I really felt for Floyd in spite of his drunken existance. I hurt for him, I was angry for him, I was right along with him as he started to reach out for loved ones as they started slipping away, family and friends alike. I am fairly young and didn't find myself struggling to figure out the film references (but maybe I'm just a nerd, who knows?) and enjoyed the mixture of languages (which I also didn't need the reference guides for, but appreciated that they were there). The guides at the end were fun for me to read, because I felt Mr. Bergen was conscientious about his readers and wanted his story to be accessible to people of many cultures. I also liked that although the story was set in Australia, Australians weren't the only culture left on the planet.

Floyd is admirably tough and lovable, which takes some strength in a world where people get snatched away for no good reasons thanks to corporate greed and politics. He manages to pull himself from a helpless position in his world to a position of power to try and save people he cares about as well as society in general... at least, whatever's left of it, soggy with acid rain and scarred by stuggling to grow in a dying world.
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3 of 3 people found the following review helpful By Scychry on December 1, 2013
Format: Kindle Edition Verified Purchase
The story takes place in a post-apocalyptic Melbourne Australia. But that's just the setting. The story isn't really about what life is like there (though there's plenty of that in the book). It's about some personal stuff the main character has to deal with. And deal with it he eventually does. Bergen develops this very well. It may seem a little slow in the beginning but there is enough to hold your interest. The story gets better and better all the time, has a wonderful climax, and maybe even a better ending.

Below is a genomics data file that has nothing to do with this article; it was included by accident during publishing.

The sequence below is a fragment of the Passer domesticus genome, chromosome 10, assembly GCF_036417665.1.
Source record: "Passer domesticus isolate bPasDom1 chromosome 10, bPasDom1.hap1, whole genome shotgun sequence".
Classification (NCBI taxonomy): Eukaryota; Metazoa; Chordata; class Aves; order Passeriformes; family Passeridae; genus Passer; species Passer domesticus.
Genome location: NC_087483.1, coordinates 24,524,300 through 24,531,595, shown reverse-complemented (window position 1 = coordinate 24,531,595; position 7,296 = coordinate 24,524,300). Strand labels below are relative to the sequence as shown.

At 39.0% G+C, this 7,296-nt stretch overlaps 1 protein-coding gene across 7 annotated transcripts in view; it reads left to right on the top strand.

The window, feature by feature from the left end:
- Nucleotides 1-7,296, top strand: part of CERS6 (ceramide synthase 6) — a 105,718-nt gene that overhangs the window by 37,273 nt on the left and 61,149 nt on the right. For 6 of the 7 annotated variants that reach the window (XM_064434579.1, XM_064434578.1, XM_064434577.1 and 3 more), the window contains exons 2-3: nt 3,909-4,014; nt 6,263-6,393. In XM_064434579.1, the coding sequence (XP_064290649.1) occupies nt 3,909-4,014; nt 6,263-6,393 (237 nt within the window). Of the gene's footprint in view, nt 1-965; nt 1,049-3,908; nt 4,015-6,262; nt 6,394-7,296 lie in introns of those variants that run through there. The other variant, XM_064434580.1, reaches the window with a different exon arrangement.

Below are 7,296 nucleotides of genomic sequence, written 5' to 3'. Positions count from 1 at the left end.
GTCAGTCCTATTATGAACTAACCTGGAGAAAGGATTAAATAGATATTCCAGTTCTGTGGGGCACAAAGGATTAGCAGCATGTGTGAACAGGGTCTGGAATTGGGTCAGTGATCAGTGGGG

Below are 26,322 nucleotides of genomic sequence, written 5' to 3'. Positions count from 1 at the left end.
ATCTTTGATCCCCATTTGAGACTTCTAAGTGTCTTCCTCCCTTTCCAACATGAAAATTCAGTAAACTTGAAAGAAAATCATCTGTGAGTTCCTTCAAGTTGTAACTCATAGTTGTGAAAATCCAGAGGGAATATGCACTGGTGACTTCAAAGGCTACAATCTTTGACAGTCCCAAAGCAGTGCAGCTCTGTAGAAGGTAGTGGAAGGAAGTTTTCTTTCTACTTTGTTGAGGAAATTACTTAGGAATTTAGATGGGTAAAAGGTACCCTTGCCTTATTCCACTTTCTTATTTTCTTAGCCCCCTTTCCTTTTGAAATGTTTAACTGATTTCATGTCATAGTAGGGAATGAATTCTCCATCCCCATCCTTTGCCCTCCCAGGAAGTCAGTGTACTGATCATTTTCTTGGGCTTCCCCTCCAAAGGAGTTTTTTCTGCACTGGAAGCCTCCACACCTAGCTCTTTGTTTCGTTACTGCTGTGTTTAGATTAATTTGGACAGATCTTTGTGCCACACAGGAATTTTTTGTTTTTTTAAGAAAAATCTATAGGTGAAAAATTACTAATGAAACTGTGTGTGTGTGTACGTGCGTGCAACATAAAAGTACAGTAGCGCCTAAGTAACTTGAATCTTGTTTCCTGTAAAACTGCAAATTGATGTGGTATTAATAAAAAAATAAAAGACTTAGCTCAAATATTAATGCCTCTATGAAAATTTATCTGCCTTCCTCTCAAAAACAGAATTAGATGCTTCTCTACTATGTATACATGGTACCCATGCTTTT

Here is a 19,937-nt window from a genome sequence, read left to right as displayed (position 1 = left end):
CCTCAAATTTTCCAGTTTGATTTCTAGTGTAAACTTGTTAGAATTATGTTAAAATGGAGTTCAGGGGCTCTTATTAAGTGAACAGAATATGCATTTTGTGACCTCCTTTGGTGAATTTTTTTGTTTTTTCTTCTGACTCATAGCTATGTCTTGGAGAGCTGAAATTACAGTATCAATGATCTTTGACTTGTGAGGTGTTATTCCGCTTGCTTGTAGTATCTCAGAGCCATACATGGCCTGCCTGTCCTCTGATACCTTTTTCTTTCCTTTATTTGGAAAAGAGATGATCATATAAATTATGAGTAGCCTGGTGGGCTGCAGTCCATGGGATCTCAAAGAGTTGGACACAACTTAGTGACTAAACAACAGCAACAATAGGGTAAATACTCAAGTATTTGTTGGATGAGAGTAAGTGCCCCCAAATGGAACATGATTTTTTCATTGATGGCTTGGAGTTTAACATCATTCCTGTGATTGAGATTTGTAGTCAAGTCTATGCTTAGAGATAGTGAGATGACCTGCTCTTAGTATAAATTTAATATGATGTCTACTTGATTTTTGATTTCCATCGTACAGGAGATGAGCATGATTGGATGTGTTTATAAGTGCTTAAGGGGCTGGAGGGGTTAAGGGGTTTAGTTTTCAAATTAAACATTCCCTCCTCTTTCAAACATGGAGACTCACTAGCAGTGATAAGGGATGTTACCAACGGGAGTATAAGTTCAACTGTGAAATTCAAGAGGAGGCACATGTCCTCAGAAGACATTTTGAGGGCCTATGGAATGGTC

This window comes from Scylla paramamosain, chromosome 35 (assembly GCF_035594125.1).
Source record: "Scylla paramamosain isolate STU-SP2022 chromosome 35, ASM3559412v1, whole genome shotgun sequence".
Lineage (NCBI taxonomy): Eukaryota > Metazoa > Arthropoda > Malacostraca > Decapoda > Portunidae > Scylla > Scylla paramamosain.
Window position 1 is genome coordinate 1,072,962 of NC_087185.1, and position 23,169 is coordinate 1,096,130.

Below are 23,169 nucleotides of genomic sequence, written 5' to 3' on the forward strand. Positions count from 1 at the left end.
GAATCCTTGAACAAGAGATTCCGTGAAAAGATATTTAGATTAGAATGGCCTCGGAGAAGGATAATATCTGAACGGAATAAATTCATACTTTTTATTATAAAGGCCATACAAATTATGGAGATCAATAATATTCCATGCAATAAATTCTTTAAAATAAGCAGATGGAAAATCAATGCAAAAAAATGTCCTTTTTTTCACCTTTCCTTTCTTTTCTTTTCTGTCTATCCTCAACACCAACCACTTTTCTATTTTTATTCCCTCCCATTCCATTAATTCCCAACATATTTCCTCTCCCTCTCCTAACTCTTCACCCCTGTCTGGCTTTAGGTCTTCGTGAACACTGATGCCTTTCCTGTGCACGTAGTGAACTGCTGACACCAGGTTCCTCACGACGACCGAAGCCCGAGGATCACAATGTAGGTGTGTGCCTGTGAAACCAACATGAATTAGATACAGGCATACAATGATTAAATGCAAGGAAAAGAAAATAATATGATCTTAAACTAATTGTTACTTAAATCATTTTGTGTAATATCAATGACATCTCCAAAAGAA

Bergen has a writing style that you may either love or hate. For me I had to get used to him and then he started to grow on me. That happened when I read 100 Years of Vicissitude (read that one before I read TSMG). He first sounded like he was parodying the old clichéd detective stories narration. But the more I read him the more I thought he was just influenced by that stuff. Then I eventually got to like his style. He does credit Dashiell Hammett and others as influences. Anyway, if you're put off by his style you may want to hang in there because, by the end, you may be glad you stayed with it!
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3 of 3 people found the following review helpful By Elizabeth A. White on December 14, 2011
Format: Paperback
Andrez Bergen's Tobacco-Stained Mountain Goat (TSMG) is set in a post-apocalyptic Melbourne, Australia at an unspecified point in the future where the fortunate ones live an opulent life secure under the high tech Dome which encases the city. The less fortunate live a harsh existence in rundown areas on the outskirts of the Dome in a world where the sun seldom shines and acid rain seems to fall endlessly.

Our narrator, Floyd Maquina, is a Seeker. Employed by the government to hunt down so-called Deviants for what is euphemistically called "hospitalization," Floyd has the authority to terminate those who won't come along peacefully. It's something he's only had to do once, but that encounter weighs heavily on his mind, driving him to seek comfort in drugs, alcohol, and classic Hollywood films.

Indeed, Floyd peppers his narrative with copious references to films like The Maltese Falcon, The Third Man, The Big Sleep, and Brazil amongst others, and throws enough hardboiled slang around that a Tobacco-Stained Glossary and Encyclopedia Tobacciana are included as appendices.

With one foot planted firmly in a futuristic world where Seekers routinely undergo Matrix-like virtual reality "tests" to ensure they are still in the fold and capable of carrying out company orders, TSMG manages to simultaneously have its other foot rooted in an authentic, throwback, hardboiled detective vibe. And it is in that fuzzy blending of post-apocalyptic and old-school noir that TSMG carves out what is one of the most wonderfully unique books I've had the pleasure to read.